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You can hit upon other events in the day, too, like car rides or nap times. Or focus on one particular moment in the day, like a stroll in the park, and discuss any beginnings, middles, or ends. Again, visual cues help!

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“Finally, we’ll brush our teeth and go to sleep,” I told her. No matter how mundane the events of your day seem, it can be very helpful for a child to hear things in sequence like this. Consider making it a nightly practice!

Water Painting

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With sunshine on our back patio, Veronika had some water fun outside today after a morning cooped up for home schooling! This was the perfect game to occupy her during big brother’s “recess”.

I sat Veronika down on a soft blanket and presented her with a bucket full of water, paint brushes, and brown paper bags. The bags were to be her canvas, and my little artist went to work!

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She was fascinated watching her “paint” appear on the brown bags, instantly making dark marks, even though she also knew this was just water.

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We tested out the way the water made everything darker, whether the patio next to her…

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…or a rock from the yard. The rock was particularly fascinating, and she loved “painting” it for quite some time.

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I showed her that she could get her hand wet and make prints on the bags.

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After which she wanted to paint water on her hand for a while!

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She also loved watching big droplets of water drip from the brush if she held it up in the air. These made fun runnels of water over the brown paper bags.

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At one point we made a big puddle on the patio, and watched how quickly the sun turned the color to normal again. You can have fun doing this with shapes and letters for your little one, too; it’s the original invisible ink!

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Chances are your big kids might want to join in on this one, too.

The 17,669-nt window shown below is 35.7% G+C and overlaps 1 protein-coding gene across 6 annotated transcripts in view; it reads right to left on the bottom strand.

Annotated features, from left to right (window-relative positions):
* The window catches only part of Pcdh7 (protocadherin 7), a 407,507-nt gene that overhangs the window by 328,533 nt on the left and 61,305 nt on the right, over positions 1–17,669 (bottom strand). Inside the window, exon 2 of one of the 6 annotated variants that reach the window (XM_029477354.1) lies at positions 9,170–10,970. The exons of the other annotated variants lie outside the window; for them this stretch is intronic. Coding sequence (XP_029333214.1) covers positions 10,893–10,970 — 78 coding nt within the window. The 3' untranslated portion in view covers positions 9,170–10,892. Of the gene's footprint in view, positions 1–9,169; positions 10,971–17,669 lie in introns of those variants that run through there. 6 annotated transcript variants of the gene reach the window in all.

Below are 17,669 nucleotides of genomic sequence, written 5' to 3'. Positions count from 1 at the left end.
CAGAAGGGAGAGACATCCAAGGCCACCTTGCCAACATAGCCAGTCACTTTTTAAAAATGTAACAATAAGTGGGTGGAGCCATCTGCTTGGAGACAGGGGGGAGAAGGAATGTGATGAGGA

Cheesy Grits

Cheesy Grits

These easy grits make a nice alternative for a hot breakfast if your kids are sick of oatmeal!


  • 1/2 cup grits or yellow cornmeal
  • 2 cups water
  • 1 teaspoons Earth Balance butter
  • 1/3 cup shredded non-dairy cheddar cheese
  1. Combine the cornmeal, water, and butter in a saucepan; bring to a boil, stirring frequently. Continue to cook for 5 minutes, until the mixture thickens.
  2. Add the cheddar and stir until the cheese melts.

Tea for Two

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Toddlers love learning to pour and there’s no better place for it than in the bathtub. That way, you literally have no spills to clean up!

I decided to make it extra fun for Veronika by turning a pouring lesson into a tea party game. A low stool made a perfect table, and I filled the tub with a little warm water and got her in her bathing suit.

Set the table with a tea set of course! We added a pot, plates, and two cups, along with a few toy “cookies”.

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She was so happy to be a guest! First I filled our cups with the “tea” and pretended to take a sip, which just made her grin.

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Then it was her turn! She loved being in charge of the tea pot…

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…and also loved using one of the cups to scoop up hot water and fill the other cup.

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We got silly and filled the “cookies” with water two, and experimented with taking the lid on and off the pot.

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She probably could have stayed in here playing this game for hours, but the water got cold!